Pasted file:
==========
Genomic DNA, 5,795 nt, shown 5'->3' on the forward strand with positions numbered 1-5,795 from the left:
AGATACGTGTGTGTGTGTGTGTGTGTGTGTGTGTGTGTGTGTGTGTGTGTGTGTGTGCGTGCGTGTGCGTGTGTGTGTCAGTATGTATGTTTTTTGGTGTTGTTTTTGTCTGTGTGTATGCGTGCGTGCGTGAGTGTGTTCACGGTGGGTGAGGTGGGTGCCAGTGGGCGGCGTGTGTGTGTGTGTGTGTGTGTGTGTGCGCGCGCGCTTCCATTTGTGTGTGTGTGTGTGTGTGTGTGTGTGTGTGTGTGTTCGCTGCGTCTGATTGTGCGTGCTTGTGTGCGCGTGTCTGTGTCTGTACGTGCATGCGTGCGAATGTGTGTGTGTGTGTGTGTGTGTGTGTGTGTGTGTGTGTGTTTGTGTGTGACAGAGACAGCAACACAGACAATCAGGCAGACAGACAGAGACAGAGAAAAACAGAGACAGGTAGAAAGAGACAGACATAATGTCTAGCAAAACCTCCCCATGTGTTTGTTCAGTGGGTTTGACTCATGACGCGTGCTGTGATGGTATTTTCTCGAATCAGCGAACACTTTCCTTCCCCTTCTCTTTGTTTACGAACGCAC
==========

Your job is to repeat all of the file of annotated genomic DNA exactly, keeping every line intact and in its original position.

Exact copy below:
Genomic DNA, 5,795 nt, shown 5'->3' on the forward strand with positions numbered 1-5,795 from the left:
AGATACGTGTGTGTGTGTGTGTGTGTGTGTGTGTGTGTGTGTGTGTGTGTGTGTGTGCGTGCGTGTGCGTGTGTGTGTCAGTATGTATGTTTTTTGGTGTTGTTTTTGTCTGTGTGTATGCGTGCGTGCGTGAGTGTGTTCACGGTGGGTGAGGTGGGTGCCAGTGGGCGGCGTGTGTGTGTGTGTGTGTGTGTGTGTGCGCGCGCGCTTCCATTTGTGTGTGTGTGTGTGTGTGTGTGTGTGTGTGTGTGTTCGCTGCGTCTGATTGTGCGTGCTTGTGTGCGCGTGTCTGTGTCTGTACGTGCATGCGTGCGAATGTGTGTGTGTGTGTGTGTGTGTGTGTGTGTGTGTGTGTGTTTGTGTGTGACAGAGACAGCAACACAGACAATCAGGCAGACAGACAGAGACAGAGAAAAACAGAGACAGGTAGAAAGAGACAGACATAATGTCTAGCAAAACCTCCCCATGTGTTTGTTCAGTGGGTTTGACTCATGACGCGTGCTGTGATGGTATTTTCTCGAATCAGCGAACACTTTCCTTCCCCTTCTCTTTGTTTACGAACGCAC